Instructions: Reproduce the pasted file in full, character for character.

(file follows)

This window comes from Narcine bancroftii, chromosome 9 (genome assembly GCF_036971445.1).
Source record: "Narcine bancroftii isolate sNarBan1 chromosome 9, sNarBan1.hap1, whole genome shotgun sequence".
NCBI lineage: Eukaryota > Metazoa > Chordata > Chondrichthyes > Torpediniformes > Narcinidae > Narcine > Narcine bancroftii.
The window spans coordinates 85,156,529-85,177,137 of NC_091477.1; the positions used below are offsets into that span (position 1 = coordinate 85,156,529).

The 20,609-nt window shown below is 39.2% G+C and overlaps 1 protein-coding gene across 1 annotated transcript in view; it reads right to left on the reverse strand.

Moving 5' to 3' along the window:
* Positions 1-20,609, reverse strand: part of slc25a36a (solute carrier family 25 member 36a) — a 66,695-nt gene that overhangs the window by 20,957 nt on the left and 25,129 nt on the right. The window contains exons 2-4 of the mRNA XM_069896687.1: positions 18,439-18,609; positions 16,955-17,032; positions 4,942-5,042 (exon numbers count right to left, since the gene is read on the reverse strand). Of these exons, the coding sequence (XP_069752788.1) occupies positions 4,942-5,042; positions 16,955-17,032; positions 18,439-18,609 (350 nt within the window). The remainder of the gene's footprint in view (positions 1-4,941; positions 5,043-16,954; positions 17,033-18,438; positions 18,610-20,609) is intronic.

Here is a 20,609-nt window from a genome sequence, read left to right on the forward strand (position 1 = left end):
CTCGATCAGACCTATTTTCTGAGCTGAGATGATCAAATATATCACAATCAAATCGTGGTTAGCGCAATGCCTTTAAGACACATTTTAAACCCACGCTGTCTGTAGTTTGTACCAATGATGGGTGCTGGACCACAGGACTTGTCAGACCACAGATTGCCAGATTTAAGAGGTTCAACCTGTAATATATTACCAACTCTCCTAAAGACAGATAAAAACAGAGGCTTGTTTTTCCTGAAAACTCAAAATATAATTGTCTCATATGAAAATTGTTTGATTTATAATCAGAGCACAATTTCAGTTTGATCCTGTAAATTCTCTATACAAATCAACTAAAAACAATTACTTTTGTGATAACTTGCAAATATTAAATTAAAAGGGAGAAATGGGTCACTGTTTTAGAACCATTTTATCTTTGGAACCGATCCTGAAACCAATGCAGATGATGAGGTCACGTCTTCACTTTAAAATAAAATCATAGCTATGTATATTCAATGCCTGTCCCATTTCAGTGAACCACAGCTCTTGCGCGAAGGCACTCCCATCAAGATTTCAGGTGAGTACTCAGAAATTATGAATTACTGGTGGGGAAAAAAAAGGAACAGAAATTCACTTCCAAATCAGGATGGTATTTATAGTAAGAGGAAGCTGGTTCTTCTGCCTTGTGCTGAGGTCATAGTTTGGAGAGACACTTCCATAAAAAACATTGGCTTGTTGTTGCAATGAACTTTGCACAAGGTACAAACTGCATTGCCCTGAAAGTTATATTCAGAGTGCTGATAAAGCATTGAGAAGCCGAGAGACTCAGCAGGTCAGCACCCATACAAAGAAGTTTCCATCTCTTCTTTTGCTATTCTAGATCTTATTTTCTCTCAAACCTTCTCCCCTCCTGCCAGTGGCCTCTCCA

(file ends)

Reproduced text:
This window comes from Narcine bancroftii, chromosome 9 (genome assembly GCF_036971445.1).
Source record: "Narcine bancroftii isolate sNarBan1 chromosome 9, sNarBan1.hap1, whole genome shotgun sequence".
NCBI lineage: Eukaryota > Metazoa > Chordata > Chondrichthyes > Torpediniformes > Narcinidae > Narcine > Narcine bancroftii.
The window spans coordinates 85,156,529-85,177,137 of NC_091477.1; the positions used below are offsets into that span (position 1 = coordinate 85,156,529).

The 20,609-nt window shown below is 39.2% G+C and overlaps 1 protein-coding gene across 1 annotated transcript in view; it reads right to left on the reverse strand.

Moving 5' to 3' along the window:
* Positions 1-20,609, reverse strand: part of slc25a36a (solute carrier family 25 member 36a) — a 66,695-nt gene that overhangs the window by 20,957 nt on the left and 25,129 nt on the right. The window contains exons 2-4 of the mRNA XM_069896687.1: positions 18,439-18,609; positions 16,955-17,032; positions 4,942-5,042 (exon numbers count right to left, since the gene is read on the reverse strand). Of these exons, the coding sequence (XP_069752788.1) occupies positions 4,942-5,042; positions 16,955-17,032; positions 18,439-18,609 (350 nt within the window). The remainder of the gene's footprint in view (positions 1-4,941; positions 5,043-16,954; positions 17,033-18,438; positions 18,610-20,609) is intronic.

Here is a 20,609-nt window from a genome sequence, read left to right on the forward strand (position 1 = left end):
CTCGATCAGACCTATTTTCTGAGCTGAGATGATCAAATATATCACAATCAAATCGTGGTTAGCGCAATGCCTTTAAGACACATTTTAAACCCACGCTGTCTGTAGTTTGTACCAATGATGGGTGCTGGACCACAGGACTTGTCAGACCACAGATTGCCAGATTTAAGAGGTTCAACCTGTAATATATTACCAACTCTCCTAAAGACAGATAAAAACAGAGGCTTGTTTTTCCTGAAAACTCAAAATATAATTGTCTCATATGAAAATTGTTTGATTTATAATCAGAGCACAATTTCAGTTTGATCCTGTAAATTCTCTATACAAATCAACTAAAAACAATTACTTTTGTGATAACTTGCAAATATTAAATTAAAAGGGAGAAATGGGTCACTGTTTTAGAACCATTTTATCTTTGGAACCGATCCTGAAACCAATGCAGATGATGAGGTCACGTCTTCACTTTAAAATAAAATCATAGCTATGTATATTCAATGCCTGTCCCATTTCAGTGAACCACAGCTCTTGCGCGAAGGCACTCCCATCAAGATTTCAGGTGAGTACTCAGAAATTATGAATTACTGGTGGGGAAAAAAAAGGAACAGAAATTCACTTCCAAATCAGGATGGTATTTATAGTAAGAGGAAGCTGGTTCTTCTGCCTTGTGCTGAGGTCATAGTTTGGAGAGACACTTCCATAAAAAACATTGGCTTGTTGTTGCAATGAACTTTGCACAAGGTACAAACTGCATTGCCCTGAAAGTTATATTCAGAGTGCTGATAAAGCATTGAGAAGCCGAGAGACTCAGCAGGTCAGCACCCATACAAAGAAGTTTCCATCTCTTCTTTTGCTATTCTAGATCTTATTTTCTCTCAAACCTTCTCCCCTCCTGCCAGTGGCCTCTCCA